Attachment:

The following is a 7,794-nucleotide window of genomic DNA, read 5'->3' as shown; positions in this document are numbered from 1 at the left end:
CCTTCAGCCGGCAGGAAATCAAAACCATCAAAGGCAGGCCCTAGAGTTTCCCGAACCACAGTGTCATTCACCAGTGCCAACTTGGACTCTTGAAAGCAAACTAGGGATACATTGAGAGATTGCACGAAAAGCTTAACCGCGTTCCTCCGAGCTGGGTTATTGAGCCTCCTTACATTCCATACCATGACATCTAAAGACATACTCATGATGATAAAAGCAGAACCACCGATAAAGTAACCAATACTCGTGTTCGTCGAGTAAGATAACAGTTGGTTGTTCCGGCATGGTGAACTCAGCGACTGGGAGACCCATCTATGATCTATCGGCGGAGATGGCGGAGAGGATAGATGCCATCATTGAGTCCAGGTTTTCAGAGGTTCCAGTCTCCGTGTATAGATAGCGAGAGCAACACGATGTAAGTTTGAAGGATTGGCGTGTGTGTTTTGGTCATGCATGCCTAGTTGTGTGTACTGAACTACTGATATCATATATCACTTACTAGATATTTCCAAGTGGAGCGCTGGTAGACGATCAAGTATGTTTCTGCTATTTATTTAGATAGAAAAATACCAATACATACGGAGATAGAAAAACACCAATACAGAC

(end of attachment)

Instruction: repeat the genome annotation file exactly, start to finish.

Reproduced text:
The following is a 7,794-nucleotide window of genomic DNA, read 5'->3' as shown; positions in this document are numbered from 1 at the left end:
CCTTCAGCCGGCAGGAAATCAAAACCATCAAAGGCAGGCCCTAGAGTTTCCCGAACCACAGTGTCATTCACCAGTGCCAACTTGGACTCTTGAAAGCAAACTAGGGATACATTGAGAGATTGCACGAAAAGCTTAACCGCGTTCCTCCGAGCTGGGTTATTGAGCCTCCTTACATTCCATACCATGACATCTAAAGACATACTCATGATGATAAAAGCAGAACCACCGATAAAGTAACCAATACTCGTGTTCGTCGAGTAAGATAACAGTTGGTTGTTCCGGCATGGTGAACTCAGCGACTGGGAGACCCATCTATGATCTATCGGCGGAGATGGCGGAGAGGATAGATGCCATCATTGAGTCCAGGTTTTCAGAGGTTCCAGTCTCCGTGTATAGATAGCGAGAGCAACACGATGTAAGTTTGAAGGATTGGCGTGTGTGTTTTGGTCATGCATGCCTAGTTGTGTGTACTGAACTACTGATATCATATATCACTTACTAGATATTTCCAAGTGGAGCGCTGGTAGACGATCAAGTATGTTTCTGCTATTTATTTAGATAGAAAAATACCAATACATACGGAGATAGAAAAACACCAATACAGAC